Legislative efforts to raise alcohol taxes at the state level have been
accelerating all over the country. Although they have generally been
unsuccessful, the sheer number of active legislative initiatives suggests
that the alcohol-tax issue has plenty of life and growing support.
Some of the prominent state battles are highlighted below.
Click on the state that you would
like to read about:
House Bill 6684 would have raised all alcohol taxes by 15 percent. On
April 21, the Joint Finance, Revenue, and Bonding Committee passed a tax
bill (S.B.1321) that incorporated elements of H.B.6684, but did not include
the alcohol tax increases.
House Bill 1120 made it through the House and received the
endorsement of the Senate Tax and Fiscal Policy Committee before having the
alcohol tax increase provisions eliminated by the full Senate. The
bill moved to Conference Committee, where it passed without alcohol tax
increases. Had the bill passed, the excise tax on beer would have
doubled, increasing from 12 to 23 cents/gal; the wine tax would have
increased by 25 percent, from 47 to 59 cents/gal; and the liquor tax would
have risen by 29 percent, from $2.68/gal to $3.35/gal.
On March 18, Gov. Ernie Fletcher signed
H.B.272 into law. This tax overhaul bill raises all alcohol
sales taxes -- beer, liquor, and wine -- from nine to eleven percent.
The tax is levied on wholesalers, and revenue from the tax is being used to
cut personal income taxes.
Gov. Kathleen Blanco had proposed increasing alcohol taxes as one means of
funding pay raises for the state’s poorly paid teachers. The governor
proposed raising taxes on tobacco, alcohol, and gambling, netting some $120
million in new revenue for the state.
Two alcohol tax increase bills went down to defeat early in the session. Later, on April 21, Sen. Jane Ranum, who heads the Senate Public Safety
Budget Division, introduced a public safety spending bill that would have
increased the excise tax on beer, wine, and liquor by one penny per drink.
The tax proposal failed to survive in the Senate Taxes Committee and was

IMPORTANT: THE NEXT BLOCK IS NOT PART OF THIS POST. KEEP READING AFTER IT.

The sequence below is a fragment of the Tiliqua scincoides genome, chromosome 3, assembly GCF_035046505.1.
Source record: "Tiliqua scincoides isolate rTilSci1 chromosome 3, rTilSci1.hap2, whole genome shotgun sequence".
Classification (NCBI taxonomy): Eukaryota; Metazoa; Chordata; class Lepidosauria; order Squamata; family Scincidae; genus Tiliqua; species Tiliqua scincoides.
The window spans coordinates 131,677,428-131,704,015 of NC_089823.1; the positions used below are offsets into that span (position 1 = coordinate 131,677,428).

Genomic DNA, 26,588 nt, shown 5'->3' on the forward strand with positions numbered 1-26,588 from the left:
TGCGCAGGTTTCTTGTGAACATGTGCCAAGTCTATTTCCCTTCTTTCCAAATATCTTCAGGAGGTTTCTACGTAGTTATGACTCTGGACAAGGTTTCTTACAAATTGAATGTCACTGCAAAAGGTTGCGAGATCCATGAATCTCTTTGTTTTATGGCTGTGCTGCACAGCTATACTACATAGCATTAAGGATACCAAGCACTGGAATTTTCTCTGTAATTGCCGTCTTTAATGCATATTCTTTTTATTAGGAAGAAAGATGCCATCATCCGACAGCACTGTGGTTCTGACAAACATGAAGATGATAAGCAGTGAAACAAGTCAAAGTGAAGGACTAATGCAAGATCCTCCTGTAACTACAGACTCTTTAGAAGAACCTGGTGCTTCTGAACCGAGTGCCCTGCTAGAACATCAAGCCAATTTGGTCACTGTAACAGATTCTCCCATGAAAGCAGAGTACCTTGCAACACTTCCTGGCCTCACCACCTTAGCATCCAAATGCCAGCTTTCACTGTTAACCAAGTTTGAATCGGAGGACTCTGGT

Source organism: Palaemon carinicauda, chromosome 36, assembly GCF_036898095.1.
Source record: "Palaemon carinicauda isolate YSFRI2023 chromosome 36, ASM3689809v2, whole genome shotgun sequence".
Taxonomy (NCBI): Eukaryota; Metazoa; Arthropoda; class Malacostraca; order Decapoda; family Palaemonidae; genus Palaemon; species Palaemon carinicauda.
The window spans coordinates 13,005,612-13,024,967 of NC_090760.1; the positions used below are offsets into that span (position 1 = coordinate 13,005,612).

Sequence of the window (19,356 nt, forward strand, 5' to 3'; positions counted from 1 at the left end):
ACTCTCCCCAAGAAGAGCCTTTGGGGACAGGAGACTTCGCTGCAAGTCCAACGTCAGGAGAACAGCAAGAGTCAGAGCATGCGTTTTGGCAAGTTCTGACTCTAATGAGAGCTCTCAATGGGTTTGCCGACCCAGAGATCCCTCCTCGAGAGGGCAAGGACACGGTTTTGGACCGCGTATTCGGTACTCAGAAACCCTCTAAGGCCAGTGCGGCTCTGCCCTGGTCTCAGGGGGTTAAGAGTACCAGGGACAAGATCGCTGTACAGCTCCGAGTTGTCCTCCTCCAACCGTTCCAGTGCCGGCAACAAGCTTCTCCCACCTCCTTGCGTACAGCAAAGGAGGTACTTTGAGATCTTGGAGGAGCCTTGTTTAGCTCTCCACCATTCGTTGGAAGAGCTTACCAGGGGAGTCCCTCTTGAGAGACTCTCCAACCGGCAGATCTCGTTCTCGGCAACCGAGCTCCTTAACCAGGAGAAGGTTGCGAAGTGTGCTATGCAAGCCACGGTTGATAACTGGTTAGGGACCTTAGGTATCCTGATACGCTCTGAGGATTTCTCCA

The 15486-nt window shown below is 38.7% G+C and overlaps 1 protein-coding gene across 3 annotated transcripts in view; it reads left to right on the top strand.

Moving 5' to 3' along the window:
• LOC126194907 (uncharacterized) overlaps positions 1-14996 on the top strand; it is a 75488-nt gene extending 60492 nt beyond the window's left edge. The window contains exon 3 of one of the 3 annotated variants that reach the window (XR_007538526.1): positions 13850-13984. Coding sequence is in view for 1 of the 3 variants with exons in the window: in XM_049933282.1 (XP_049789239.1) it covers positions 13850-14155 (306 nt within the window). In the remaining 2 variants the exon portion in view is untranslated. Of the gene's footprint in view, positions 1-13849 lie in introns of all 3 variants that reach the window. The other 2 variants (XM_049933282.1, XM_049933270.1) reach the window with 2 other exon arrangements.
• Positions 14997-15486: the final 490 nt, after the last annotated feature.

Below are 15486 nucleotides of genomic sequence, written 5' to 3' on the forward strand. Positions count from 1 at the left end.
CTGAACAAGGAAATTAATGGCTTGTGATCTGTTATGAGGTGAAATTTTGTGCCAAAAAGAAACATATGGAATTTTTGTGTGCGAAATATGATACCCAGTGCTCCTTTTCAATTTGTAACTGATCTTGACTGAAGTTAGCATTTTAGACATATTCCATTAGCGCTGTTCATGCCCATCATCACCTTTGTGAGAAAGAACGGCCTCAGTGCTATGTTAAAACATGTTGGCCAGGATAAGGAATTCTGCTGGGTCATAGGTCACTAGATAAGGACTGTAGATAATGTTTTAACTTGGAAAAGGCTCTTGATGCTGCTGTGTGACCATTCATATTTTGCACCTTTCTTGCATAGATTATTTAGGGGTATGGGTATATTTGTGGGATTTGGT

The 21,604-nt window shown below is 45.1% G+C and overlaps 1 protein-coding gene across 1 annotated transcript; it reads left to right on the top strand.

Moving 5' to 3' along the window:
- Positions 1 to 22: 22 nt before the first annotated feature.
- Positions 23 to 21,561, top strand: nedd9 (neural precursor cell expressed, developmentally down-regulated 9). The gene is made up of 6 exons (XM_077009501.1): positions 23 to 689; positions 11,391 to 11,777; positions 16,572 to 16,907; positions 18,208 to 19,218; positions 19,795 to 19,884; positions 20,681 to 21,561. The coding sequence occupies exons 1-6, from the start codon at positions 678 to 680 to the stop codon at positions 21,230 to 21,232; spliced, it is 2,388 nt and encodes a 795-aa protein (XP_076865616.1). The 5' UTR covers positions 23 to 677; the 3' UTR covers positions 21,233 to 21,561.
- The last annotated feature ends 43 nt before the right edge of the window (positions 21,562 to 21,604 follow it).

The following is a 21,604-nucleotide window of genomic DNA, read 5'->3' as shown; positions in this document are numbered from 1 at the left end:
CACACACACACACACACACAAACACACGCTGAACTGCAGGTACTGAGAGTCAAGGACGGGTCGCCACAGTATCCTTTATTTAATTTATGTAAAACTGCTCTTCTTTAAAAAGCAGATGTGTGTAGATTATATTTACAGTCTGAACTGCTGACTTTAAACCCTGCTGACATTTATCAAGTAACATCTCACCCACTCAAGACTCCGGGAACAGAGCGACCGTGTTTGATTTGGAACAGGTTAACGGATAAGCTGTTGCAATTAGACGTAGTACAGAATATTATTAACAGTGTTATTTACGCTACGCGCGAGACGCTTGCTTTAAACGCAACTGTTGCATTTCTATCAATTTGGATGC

removed from the bill on April 28.
House Bill 184 would have created the “Fund for the Reduction of Alcohol-Related
Problems and Underage Drinking.” The bill would increase the beer tax
from 6 to 24 cents/gal; liquor from $2 to $4/gal; and wine from 42 to 78
cents/gal. All new revenue from those taxes would be dedicated -- half
to prevention and the other half to treatment and law enforcement.
Impressively, the bill would have indexed the tax rates to future inflation.
Senate Bill 2372 created a “Responsible Choices Commission,” focusing on
alcohol prevention and treatment. The original proposal included a
provision to fund this commission with a beer tax increase, from 16 to 25
cents/gal. The tax increase was later stripped from the bill, which
will require the commission to raise its own funds.
House Bill 66 would have doubled the beer tax, from 18 to 36 cents/gal, and
the wine tax, from 30 to 60 cents/gal. The House approved it the
second week of April, but on May 24th, the Senate Finance Committee removed
the alcohol tax increases from the bill.
Senate Bill 1049 would have given counties the
right to add a fee of 10 cents to every can of beer sold in their county.
The fee would have been collected by the State of Oregon and placed in a new
Malt Beverage Cost Recovery Fee Fund, and then returned to the counties that
originally imposed the fee. Impressively, the fee would have been
indexed to inflation. Revenue from the fee would explicitly fund
alcohol prevention, enforcement, and treatment programs.
Senate Bill 127 would have raised the
distilled spirits excise tax from $3.93/gal to $15.36/gal; the wine excise
tax from 93 cents/gal to $4.39/gal; and the beer excise tax from 27
cents/gal to $1.28/gal. All proceeds would have gone to the law
enforcement and domestic violence funds.
Pennington County is collecting signatures for
a 2006 ballot initiative to add a 1 percent tax on the retail sale of all
alcohol. The tax would provide funds for county law enforcement
agencies, which do not receive any revenue from the state's alcohol taxes.
On May 3, the Senate Finance Committee recommended raising all alcohol taxes
by 25 percent. The Legislature is facing a court order to change the
way it funds its public education system, which currently relies on property
taxes. House Bill 3 included an amendment, which was later removed,
that would have raised alcohol taxes.
House Bill 2314, which was signed by the governor on May 17, raises the
state liquor tax from $2.44/liter to $3.77/liter. The state operating budget also
renews the 42 cents/liter liquor mark-up that was imposed two years ago.
Both tax increases took effect July 1.
In the state of beer and brats, Rep. Therese Berceau introduced a
bill that would increase the beer tax by 50 percent, from $2 to $3 per
31-gallon barrel. The tax would raise $4.7 million a year specifically
to pay for alcohol-abuse treatment. Although Wisconsin has the
second-lowest beer tax rate in the nation (after Wyoming), Berceau has
encountered major resistance to her bill, which would raise the price of a
six-pack by two cents. The bill is currently in the Assembly Committee
on State Affairs.
F or more information on alcohol
taxes, or to alert us of other tax initiatives, please
send us an email.
Updated November 3, 2005